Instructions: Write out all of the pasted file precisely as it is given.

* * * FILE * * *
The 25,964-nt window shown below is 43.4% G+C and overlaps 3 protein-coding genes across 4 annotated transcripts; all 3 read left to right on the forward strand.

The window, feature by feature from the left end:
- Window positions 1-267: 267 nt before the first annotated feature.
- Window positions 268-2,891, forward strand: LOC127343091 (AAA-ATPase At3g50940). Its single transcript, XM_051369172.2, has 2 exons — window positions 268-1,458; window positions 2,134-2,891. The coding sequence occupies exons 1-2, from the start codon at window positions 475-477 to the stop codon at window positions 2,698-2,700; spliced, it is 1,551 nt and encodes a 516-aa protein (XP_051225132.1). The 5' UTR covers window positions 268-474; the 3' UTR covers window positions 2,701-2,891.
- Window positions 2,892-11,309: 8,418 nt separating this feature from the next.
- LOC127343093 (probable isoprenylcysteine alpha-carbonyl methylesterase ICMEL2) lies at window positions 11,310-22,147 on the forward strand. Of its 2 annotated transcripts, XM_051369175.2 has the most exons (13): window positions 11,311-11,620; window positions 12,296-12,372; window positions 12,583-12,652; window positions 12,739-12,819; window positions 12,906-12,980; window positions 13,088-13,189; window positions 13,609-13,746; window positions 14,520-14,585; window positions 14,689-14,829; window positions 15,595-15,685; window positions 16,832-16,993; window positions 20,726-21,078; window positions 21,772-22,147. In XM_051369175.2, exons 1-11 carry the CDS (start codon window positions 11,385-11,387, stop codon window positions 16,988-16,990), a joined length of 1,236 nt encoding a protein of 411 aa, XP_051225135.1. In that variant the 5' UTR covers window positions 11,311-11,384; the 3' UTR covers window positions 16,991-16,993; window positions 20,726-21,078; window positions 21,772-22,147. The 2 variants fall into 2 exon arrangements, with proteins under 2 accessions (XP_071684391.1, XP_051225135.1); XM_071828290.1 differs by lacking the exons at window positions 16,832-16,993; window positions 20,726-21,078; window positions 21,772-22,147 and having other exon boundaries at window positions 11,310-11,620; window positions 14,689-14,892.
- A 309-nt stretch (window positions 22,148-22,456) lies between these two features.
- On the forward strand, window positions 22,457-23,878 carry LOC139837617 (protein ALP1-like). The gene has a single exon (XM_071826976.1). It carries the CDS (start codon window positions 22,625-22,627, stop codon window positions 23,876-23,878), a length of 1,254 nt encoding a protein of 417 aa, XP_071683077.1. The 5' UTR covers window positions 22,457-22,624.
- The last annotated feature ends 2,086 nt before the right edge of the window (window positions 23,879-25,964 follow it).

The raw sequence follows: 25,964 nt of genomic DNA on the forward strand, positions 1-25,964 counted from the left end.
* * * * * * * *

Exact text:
The 25,964-nt window shown below is 43.4% G+C and overlaps 3 protein-coding genes across 4 annotated transcripts; all 3 read left to right on the forward strand.

The window, feature by feature from the left end:
- Window positions 1-267: 267 nt before the first annotated feature.
- Window positions 268-2,891, forward strand: LOC127343091 (AAA-ATPase At3g50940). Its single transcript, XM_051369172.2, has 2 exons — window positions 268-1,458; window positions 2,134-2,891. The coding sequence occupies exons 1-2, from the start codon at window positions 475-477 to the stop codon at window positions 2,698-2,700; spliced, it is 1,551 nt and encodes a 516-aa protein (XP_051225132.1). The 5' UTR covers window positions 268-474; the 3' UTR covers window positions 2,701-2,891.
- Window positions 2,892-11,309: 8,418 nt separating this feature from the next.
- LOC127343093 (probable isoprenylcysteine alpha-carbonyl methylesterase ICMEL2) lies at window positions 11,310-22,147 on the forward strand. Of its 2 annotated transcripts, XM_051369175.2 has the most exons (13): window positions 11,311-11,620; window positions 12,296-12,372; window positions 12,583-12,652; window positions 12,739-12,819; window positions 12,906-12,980; window positions 13,088-13,189; window positions 13,609-13,746; window positions 14,520-14,585; window positions 14,689-14,829; window positions 15,595-15,685; window positions 16,832-16,993; window positions 20,726-21,078; window positions 21,772-22,147. In XM_051369175.2, exons 1-11 carry the CDS (start codon window positions 11,385-11,387, stop codon window positions 16,988-16,990), a joined length of 1,236 nt encoding a protein of 411 aa, XP_051225135.1. In that variant the 5' UTR covers window positions 11,311-11,384; the 3' UTR covers window positions 16,991-16,993; window positions 20,726-21,078; window positions 21,772-22,147. The 2 variants fall into 2 exon arrangements, with proteins under 2 accessions (XP_071684391.1, XP_051225135.1); XM_071828290.1 differs by lacking the exons at window positions 16,832-16,993; window positions 20,726-21,078; window positions 21,772-22,147 and having other exon boundaries at window positions 11,310-11,620; window positions 14,689-14,892.
- A 309-nt stretch (window positions 22,148-22,456) lies between these two features.
- On the forward strand, window positions 22,457-23,878 carry LOC139837617 (protein ALP1-like). The gene has a single exon (XM_071826976.1). It carries the CDS (start codon window positions 22,625-22,627, stop codon window positions 23,876-23,878), a length of 1,254 nt encoding a protein of 417 aa, XP_071683077.1. The 5' UTR covers window positions 22,457-22,624.
- The last annotated feature ends 2,086 nt before the right edge of the window (window positions 23,879-25,964 follow it).

The raw sequence follows: 25,964 nt of genomic DNA on the forward strand, positions 1-25,964 counted from the left end.